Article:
Marianne, a classroom teacher, asked me if she should try digital portfolios for her students’ writing or stay with print only.
We were meeting for our fall teacher evaluation conference. As her principal, I am obligated to sign off on faculty member’s goals and plans. The beginning of the year is motivating to explore new practices. Moving from print to digital portfolios is a major initiative, a shift that can cause both excitement and anxiety.
I was also exited and anxious about this idea, and almost responded with praise and advice.
Instead, I paused, took a breath, and then paraphrased what I heard her say: “You are looking for the best environment for your students to post their writing and reflect on it. Is that accurate?”
When Coaching Meets Leadership
In the past, I have quickly responded to ideas from teachers like Marianne in a variety of ways.
- “I like your idea!”
- “Can I offer a suggestion?”
- “Have you read this book on this topic?”
Put another way, I have centered discussions on my impressions and how I perceived the information.
What I’ve discovered regarding supporting instructional improvement is, if innovation is expected, then I need to be an engaged listener to what teachers are proposing as innovations.
I become an engaged listener through many practices, but largely accomplished through three key coaching skills:
- Posing questions
Also referred to as “collaborative norms” in the world of Cognitive Coaching, these three coaching skills have become the foundation for my work in supporting teaching and learning.
The bedrock for this foundation is trust. When I engage in deep listening, I trust that teachers:
- Have the knowledge and skills to plan for new instructional approaches
- Are creative in developing solutions to complex issues
- Can adapt and respond to unanticipated situations as they arise.
This trust, created by withholding my initial judgment, conveys my faith in teachers’ capacity for success. And it often leads to success, even if the project doesn’t go exactly as planned (and it almost never does in complex work like education). Repeated success over time – supported by trust – can lead to teacher self-efficacy, or what I simply refer to as confidence.
The Three Coaching Skills in Action
Next is a description of how I applied the coaching skills from the initial example. While names and details are altered, this is based on an actual conversation I had with a teacher. A rationale for why I used each coaching skill is provided in the third column.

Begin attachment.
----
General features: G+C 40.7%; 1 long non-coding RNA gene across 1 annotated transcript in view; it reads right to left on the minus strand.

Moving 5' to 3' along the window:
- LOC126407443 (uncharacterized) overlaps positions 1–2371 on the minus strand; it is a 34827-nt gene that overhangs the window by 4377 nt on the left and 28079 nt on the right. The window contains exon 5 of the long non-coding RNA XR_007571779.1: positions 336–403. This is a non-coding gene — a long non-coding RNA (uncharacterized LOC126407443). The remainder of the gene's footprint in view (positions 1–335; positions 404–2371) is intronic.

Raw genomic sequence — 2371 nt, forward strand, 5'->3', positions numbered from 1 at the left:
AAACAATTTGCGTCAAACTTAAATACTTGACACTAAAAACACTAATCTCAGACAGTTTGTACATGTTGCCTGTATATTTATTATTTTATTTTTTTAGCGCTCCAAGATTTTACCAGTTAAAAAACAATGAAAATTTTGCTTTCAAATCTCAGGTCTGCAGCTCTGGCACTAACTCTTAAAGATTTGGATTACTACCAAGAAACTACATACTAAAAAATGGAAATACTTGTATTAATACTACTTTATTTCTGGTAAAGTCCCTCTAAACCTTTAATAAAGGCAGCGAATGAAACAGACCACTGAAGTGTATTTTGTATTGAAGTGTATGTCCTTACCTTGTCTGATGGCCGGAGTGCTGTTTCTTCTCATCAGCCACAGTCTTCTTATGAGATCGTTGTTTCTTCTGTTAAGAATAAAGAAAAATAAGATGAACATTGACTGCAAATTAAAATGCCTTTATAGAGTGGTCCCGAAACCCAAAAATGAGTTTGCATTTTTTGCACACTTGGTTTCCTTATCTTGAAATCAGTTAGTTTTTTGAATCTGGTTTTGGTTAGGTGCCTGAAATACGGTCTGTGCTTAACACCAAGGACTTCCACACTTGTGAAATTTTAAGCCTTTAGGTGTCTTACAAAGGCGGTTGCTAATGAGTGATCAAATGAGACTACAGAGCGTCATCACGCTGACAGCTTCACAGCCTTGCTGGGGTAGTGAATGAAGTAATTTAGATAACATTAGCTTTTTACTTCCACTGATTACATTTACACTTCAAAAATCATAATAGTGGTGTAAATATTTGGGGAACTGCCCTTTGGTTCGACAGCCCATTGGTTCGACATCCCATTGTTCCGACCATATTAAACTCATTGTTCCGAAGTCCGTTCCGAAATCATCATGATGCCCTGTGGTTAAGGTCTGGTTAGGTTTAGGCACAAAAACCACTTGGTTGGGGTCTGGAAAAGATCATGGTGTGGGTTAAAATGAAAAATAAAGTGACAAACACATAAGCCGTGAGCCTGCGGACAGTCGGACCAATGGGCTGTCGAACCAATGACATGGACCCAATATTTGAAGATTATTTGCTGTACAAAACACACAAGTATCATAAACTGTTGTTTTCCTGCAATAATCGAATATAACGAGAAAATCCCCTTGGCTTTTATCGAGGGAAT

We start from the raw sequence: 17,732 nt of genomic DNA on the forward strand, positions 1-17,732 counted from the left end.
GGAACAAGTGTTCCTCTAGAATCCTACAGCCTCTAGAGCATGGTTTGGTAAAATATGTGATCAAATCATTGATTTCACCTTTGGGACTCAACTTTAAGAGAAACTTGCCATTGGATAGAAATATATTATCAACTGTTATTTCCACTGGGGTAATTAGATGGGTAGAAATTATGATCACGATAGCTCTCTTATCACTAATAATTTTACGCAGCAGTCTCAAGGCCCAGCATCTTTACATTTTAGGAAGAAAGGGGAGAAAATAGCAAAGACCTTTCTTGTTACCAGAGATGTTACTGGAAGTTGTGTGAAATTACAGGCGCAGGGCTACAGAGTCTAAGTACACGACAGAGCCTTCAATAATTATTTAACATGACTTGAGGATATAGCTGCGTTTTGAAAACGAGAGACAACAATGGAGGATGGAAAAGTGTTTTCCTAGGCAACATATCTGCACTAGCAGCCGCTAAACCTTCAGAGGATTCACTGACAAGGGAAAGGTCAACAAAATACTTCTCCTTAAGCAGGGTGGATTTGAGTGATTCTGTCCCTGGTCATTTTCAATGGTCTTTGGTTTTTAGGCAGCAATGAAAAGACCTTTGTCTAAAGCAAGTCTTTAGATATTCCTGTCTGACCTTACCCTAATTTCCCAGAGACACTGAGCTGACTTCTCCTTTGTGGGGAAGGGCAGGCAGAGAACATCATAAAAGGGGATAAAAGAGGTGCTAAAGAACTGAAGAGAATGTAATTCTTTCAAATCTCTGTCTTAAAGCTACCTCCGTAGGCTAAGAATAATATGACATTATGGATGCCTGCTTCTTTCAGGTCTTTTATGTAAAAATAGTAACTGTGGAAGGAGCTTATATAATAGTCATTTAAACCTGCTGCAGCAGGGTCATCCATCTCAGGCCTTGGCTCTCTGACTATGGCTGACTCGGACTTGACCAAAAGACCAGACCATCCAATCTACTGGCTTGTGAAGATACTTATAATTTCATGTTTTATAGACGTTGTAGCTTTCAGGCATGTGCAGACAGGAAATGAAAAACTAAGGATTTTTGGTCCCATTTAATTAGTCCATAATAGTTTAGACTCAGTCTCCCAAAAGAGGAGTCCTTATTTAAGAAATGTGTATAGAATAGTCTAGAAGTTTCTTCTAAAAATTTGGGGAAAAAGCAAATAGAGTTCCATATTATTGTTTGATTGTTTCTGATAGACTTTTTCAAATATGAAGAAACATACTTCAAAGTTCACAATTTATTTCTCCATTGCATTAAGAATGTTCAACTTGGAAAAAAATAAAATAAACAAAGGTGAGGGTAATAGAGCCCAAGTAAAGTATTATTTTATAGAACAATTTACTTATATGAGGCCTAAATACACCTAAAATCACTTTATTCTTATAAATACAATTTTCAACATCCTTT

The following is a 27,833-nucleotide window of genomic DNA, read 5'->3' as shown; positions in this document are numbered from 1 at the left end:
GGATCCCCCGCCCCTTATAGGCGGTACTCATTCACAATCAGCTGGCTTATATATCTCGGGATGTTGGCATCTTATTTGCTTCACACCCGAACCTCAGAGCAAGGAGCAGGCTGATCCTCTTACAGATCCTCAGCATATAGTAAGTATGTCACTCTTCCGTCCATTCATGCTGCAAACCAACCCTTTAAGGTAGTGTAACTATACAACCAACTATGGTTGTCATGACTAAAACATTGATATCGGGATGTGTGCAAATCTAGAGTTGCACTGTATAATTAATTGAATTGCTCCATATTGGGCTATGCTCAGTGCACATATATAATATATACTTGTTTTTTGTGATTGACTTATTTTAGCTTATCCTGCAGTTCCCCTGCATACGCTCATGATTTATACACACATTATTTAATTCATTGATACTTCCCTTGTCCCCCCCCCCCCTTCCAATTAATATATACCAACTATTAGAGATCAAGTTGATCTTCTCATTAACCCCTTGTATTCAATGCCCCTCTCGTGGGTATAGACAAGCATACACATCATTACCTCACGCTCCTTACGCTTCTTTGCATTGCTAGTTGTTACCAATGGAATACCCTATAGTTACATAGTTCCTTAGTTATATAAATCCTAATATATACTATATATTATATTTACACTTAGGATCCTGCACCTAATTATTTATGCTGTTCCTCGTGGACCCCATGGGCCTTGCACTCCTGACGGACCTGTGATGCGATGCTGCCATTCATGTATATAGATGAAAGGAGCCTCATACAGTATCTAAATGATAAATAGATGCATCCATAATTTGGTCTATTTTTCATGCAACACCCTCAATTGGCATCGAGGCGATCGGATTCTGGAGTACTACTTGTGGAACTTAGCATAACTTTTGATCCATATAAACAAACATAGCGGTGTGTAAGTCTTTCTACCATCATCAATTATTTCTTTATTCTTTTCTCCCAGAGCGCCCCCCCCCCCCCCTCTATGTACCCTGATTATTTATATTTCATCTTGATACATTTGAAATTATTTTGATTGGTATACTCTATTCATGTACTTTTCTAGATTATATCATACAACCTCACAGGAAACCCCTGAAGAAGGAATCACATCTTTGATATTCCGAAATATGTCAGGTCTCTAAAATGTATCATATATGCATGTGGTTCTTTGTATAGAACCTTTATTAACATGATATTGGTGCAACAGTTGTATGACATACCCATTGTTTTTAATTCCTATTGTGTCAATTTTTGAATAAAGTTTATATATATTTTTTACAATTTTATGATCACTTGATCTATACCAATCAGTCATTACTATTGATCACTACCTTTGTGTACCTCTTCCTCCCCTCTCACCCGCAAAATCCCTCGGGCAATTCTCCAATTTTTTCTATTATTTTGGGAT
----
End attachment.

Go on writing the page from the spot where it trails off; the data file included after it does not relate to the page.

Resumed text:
|Speaker||What was said/done||Rationale for response|
|Me||“You are looking for the best environment for your students to post their work and reflect.”||I paraphrased here to show the teacher I was listening and to confirm their thinking.|
|Me||“I am wondering…what are the pros and the cons of each option – digital or print portfolios?”||I posed a question to help the teacher organize her thinking and subsequently make a good decision.|
|Marianne||“With writing portfolios, the students will probably reflect more. They just seem to enjoy reading over their own writing in print vs. the computer. But it is difficult for me to assess their work in this way. With digital, it is the opposite: I can see how they are doing, but I am concerned they won’t self-assess as well.”||Based on this evidence, it seemed the paraphrase fostered deeper thinking around the instructional options.|
|Me||(silence)||There was a lot of information here, so I paused to allow the teacher to process what she just shared and for me to consider my next response.|
At this point in the conversation, I sensed that we needed an additional option to consider.
How did I know that I could offer an idea? I had committed to being an engaged listener andtrust was established between us.
Still, I wanted to be sure my input was welcome, which is why I asked permission first.
|Speaker||What was said/done||Rationale for response|
|Me||“You want your students to reflect on their writing, and you also want to be able to access their thinking and work through digital means.”||I organized the teacher’s thinking – two goals – through a paraphrase.|
|Marianne||(nodded)||The teacher confirmed nonverbally, supported with a pause from me.|
|Me||“Would you be okay with me sharing one possibility with you?”||I asked permission to put an idea on the table, positioning the idea as “one possibility” to ensure the teacher still felt empowered.|
|Marianne||“Sure, that’s fine.”|
Marianne seemed interested in what I might have to contribute. Below is what I offered.
“What I know about portfolio assessment and writing is that it is an opportunity for authentic reflection. It can be helpful if in print because it is private; our inhibitions go down. We know we are not going to be judged, and subsequently we feel safe to share whatever is on our mind. Knowing this, is there a way to allow students to organize their writing in a binder, while expecting them to select one piece periodically and share it online, say once every six weeks? That way you both can assess it and they have control in their writing lives.”
Even in my idea sharing, I incorporated my coaching skills, such as posing a question (“Knowing this, is there a way to allow students to organize their writing in a binder…?”)
This teacher eventually decided to house students’ writing in a digital portfolio. I was influential because I supported Marianne’s capacity to make instructional decisions.
This is empowering for leaders; they don’t have to be an expert in all areas of education. Although it does help to be knowledgeable, I acquire this wisdom by listening to teachers through continuous coaching conversations that are centered on their challenges and innovations.